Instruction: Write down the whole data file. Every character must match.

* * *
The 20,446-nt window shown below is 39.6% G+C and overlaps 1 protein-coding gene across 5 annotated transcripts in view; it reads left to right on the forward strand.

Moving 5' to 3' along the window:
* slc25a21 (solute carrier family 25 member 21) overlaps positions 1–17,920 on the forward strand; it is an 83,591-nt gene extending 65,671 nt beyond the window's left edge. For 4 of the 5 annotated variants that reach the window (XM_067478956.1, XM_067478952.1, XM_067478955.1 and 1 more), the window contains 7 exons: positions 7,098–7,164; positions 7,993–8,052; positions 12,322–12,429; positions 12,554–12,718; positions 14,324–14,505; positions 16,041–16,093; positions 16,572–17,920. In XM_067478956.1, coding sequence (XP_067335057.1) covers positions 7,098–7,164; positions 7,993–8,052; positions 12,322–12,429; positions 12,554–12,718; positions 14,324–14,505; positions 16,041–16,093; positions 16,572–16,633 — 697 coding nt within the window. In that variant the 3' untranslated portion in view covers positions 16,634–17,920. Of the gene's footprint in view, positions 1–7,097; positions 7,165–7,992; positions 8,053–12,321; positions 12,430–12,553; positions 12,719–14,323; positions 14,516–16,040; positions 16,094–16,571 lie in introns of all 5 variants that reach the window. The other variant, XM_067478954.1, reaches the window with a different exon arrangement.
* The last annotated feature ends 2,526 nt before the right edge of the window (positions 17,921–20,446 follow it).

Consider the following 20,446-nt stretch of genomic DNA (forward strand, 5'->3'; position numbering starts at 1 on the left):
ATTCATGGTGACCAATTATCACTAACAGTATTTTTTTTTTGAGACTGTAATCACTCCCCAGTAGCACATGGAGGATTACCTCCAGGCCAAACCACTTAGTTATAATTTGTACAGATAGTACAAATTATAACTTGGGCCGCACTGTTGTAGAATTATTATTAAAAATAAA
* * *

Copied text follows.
The 20,446-nt window shown below is 39.6% G+C and overlaps 1 protein-coding gene across 5 annotated transcripts in view; it reads left to right on the forward strand.

Moving 5' to 3' along the window:
* slc25a21 (solute carrier family 25 member 21) overlaps positions 1–17,920 on the forward strand; it is an 83,591-nt gene extending 65,671 nt beyond the window's left edge. For 4 of the 5 annotated variants that reach the window (XM_067478956.1, XM_067478952.1, XM_067478955.1 and 1 more), the window contains 7 exons: positions 7,098–7,164; positions 7,993–8,052; positions 12,322–12,429; positions 12,554–12,718; positions 14,324–14,505; positions 16,041–16,093; positions 16,572–17,920. In XM_067478956.1, coding sequence (XP_067335057.1) covers positions 7,098–7,164; positions 7,993–8,052; positions 12,322–12,429; positions 12,554–12,718; positions 14,324–14,505; positions 16,041–16,093; positions 16,572–16,633 — 697 coding nt within the window. In that variant the 3' untranslated portion in view covers positions 16,634–17,920. Of the gene's footprint in view, positions 1–7,097; positions 7,165–7,992; positions 8,053–12,321; positions 12,430–12,553; positions 12,719–14,323; positions 14,516–16,040; positions 16,094–16,571 lie in introns of all 5 variants that reach the window. The other variant, XM_067478954.1, reaches the window with a different exon arrangement.
* The last annotated feature ends 2,526 nt before the right edge of the window (positions 17,921–20,446 follow it).

Consider the following 20,446-nt stretch of genomic DNA (forward strand, 5'->3'; position numbering starts at 1 on the left):
ATTCATGGTGACCAATTATCACTAACAGTATTTTTTTTTTGAGACTGTAATCACTCCCCAGTAGCACATGGAGGATTACCTCCAGGCCAAACCACTTAGTTATAATTTGTACAGATAGTACAAATTATAACTTGGGCCGCACTGTTGTAGAATTATTATTAAAAATAAA